This brings to mind a number of points;
*There may never again,be anything new to come along to completely revitalize or revolutionize the industry,in the manner rock and roll did,in 1955,or rap/hip-hop did at the end of the 70s.Barring this,the industry is just coasting on past glories.
*As with news reporting ,the internet has greatly changed the way music is made,and distributed.In both cases,the power has been taken away from the big,globalist corporations.This is possibly the most exciting development,of my,and many other people's lifetime.The old way of doing things has been swept aside,and big boys at the corporate borg do not like it one bit,which is why they are trying so hard to control the web.
Decentralization is a good thing,be it in media,in business,or in government.
*Places like Stax,and Sun studios,are considered shrines,and rightly so.It is considered waaay cool,to say you recorded there.This will probably never change.
Aaron Levinson <[log in to unmask]> wrote: Hi Tom:
The bloated, inefficient, top-heavy monstrosity known as the "record
business" will not exist, they will become the catalogue
purveyors and it will be less than 10 years. But, the "music business"
will flourish and be populated by die-hard fanatics that eat, and
breathe music. You are absolutely correct Tom, the lawyers and
accountants will have to find other people to swindle. So, the
independent sector will take more and more of a market share, as they
are right now, and the people that have something to say as artists will
still be making records. The Lear jets and suites at the Mondrian will
become a faded memory to all but the superstars but I believe that the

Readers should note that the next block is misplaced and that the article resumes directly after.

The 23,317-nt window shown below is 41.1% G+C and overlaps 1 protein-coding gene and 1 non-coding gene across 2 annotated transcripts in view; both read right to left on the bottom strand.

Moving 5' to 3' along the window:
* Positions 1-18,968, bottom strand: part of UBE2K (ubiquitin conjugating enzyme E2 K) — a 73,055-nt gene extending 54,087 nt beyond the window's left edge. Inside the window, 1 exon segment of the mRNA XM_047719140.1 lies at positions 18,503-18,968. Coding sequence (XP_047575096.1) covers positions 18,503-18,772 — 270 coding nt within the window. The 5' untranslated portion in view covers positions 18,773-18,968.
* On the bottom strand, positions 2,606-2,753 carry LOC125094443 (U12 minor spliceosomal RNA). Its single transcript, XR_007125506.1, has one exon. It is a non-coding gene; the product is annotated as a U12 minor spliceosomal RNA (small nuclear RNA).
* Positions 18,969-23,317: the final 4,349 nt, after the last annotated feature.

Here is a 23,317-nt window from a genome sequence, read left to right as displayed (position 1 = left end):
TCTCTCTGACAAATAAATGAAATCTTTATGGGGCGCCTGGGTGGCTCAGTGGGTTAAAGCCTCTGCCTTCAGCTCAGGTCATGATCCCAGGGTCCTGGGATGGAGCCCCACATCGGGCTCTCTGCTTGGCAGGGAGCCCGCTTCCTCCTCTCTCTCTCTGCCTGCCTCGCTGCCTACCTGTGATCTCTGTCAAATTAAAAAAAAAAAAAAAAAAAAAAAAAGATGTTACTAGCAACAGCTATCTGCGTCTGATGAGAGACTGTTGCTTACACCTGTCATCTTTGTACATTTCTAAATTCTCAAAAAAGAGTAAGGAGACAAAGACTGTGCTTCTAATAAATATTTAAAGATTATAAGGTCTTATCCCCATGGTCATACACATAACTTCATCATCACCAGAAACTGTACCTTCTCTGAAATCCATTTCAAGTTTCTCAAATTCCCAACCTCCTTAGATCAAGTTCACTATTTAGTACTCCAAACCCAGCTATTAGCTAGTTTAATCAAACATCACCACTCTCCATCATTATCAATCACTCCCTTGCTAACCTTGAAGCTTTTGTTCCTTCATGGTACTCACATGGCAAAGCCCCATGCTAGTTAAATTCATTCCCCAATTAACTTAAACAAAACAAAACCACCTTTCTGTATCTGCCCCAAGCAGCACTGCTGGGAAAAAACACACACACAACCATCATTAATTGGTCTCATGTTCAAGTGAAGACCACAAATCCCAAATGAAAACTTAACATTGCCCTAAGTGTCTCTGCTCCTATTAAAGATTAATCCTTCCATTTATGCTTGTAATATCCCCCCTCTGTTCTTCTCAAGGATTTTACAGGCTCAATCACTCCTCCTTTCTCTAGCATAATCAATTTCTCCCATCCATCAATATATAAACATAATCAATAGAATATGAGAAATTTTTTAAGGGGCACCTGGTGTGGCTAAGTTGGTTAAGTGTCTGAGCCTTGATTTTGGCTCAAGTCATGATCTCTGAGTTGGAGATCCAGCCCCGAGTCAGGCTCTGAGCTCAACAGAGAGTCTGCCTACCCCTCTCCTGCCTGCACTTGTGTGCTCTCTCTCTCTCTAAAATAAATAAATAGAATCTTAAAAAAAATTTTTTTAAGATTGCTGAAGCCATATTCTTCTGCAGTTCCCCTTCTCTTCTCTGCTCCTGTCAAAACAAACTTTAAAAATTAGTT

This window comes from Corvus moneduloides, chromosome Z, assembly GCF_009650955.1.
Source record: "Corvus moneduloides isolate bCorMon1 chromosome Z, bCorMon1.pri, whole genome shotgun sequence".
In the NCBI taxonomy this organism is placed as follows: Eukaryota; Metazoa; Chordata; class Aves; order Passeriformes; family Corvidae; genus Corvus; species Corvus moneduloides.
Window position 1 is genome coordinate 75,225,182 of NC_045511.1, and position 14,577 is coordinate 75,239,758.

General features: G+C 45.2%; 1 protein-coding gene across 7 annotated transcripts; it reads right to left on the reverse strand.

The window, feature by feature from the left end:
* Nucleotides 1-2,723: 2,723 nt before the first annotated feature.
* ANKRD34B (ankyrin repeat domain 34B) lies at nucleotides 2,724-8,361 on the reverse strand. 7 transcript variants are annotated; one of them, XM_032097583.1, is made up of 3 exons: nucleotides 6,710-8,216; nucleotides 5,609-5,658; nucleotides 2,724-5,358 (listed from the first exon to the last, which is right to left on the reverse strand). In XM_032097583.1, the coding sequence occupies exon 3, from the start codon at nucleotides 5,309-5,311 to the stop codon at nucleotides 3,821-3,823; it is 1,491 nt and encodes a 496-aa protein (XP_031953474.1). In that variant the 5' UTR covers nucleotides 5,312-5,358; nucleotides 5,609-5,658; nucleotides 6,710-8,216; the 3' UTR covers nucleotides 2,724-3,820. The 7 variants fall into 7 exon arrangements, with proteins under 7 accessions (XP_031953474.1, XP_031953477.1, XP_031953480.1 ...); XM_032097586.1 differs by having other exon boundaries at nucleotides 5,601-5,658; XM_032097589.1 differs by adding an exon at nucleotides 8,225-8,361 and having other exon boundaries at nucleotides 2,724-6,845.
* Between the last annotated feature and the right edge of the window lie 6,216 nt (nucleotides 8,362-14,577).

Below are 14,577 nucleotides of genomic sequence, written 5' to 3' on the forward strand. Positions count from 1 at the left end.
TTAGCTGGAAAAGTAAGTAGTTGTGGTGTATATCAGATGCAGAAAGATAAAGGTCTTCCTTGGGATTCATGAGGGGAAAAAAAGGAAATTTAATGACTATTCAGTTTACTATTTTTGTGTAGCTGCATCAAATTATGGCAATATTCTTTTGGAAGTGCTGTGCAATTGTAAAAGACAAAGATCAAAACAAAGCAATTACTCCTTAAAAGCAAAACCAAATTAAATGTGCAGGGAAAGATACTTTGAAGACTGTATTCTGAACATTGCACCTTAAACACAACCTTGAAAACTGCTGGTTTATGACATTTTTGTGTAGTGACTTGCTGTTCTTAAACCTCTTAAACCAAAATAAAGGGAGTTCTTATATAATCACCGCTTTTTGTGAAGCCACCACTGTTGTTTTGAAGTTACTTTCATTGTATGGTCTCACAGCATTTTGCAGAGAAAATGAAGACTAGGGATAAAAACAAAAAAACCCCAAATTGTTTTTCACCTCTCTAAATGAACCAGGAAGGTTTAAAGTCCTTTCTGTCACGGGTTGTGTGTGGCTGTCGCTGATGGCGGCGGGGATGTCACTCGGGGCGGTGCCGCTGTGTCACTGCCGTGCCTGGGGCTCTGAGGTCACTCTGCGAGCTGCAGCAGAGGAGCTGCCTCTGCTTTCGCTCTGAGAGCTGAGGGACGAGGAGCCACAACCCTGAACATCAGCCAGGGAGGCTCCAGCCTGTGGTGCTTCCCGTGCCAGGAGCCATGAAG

return to a cottage industry model will ultimately provide us within a
return to excellence. The one sad note for
many of us on this list will be that many of the hallowed rooms of the
past like Hit Factory will probably not survive as the value of the
property exceeds the value of the business itself. Having said that I am
happy to report that here in Philadelphia we are experiencing a studio
renaissance with some really great new studios opening, older ones
re-inventing themselves and small but truly cool places seeing an
uptick in business overall.
I think that if the list price is lowered to say $10 for a CD and the
music itself is genuinely good that the long-term survival of physical
goods may actually pan out. Now if we can only roll back the onerous new
rate structure imposed on internet radio programmers we will be in
pretty good shape.
I'm a pathologically optimistic guy so some of what I say me be wishful
thinking but on the whole I remain, as always cautiously bullish.
Tom Fine wrote:
> Hi Bob:
> If that's the case, then isn't the music business going to keep
> shrinking for quite a while? Back when the album was a "luxury item,"
> wasn't the business much smaller -- and weren't those luxury items
> produced and marketed by people who knew music as opposed to lawyers
> and accountants?
> I must say I am not as optimistic as you seem that any vestige of a
> "music business" will exist in another decade. I just hope some phoney
> dot-bomb doesn't end up with somebody's archives, which then get lost
> or sold for pennies to a game publisher or the like when the dot-bomb
> blows up.
> -- Tom Fine
> ----- Original Message ----- From: "Bob Olhsson"
> Sent: Tuesday, May 08, 2007 12:34 AM
> Subject: Re: [ARSCLIST] SACD fans -- some discounts
>> -----Original Message-----
>> From Matt Sohn: It's all gonna go on the net. Be there now...
>> According to the same "experts," it was all supposed to go away and be
>> replaced by television in 1950 along with radio and the movies. What
>> I think
>> the album is really doing is resuming its traditional role as a luxury
>> product sold at a luxury price.
>> Bob Olhsson Audio Mastery, Nashville TN
>> Mastering, Audio for Picture, Mix Evaluation and Quality Control
>> Over 40 years making people sound better than they ever imagined!
>> 615.385.8051 http://www.hyperback.com
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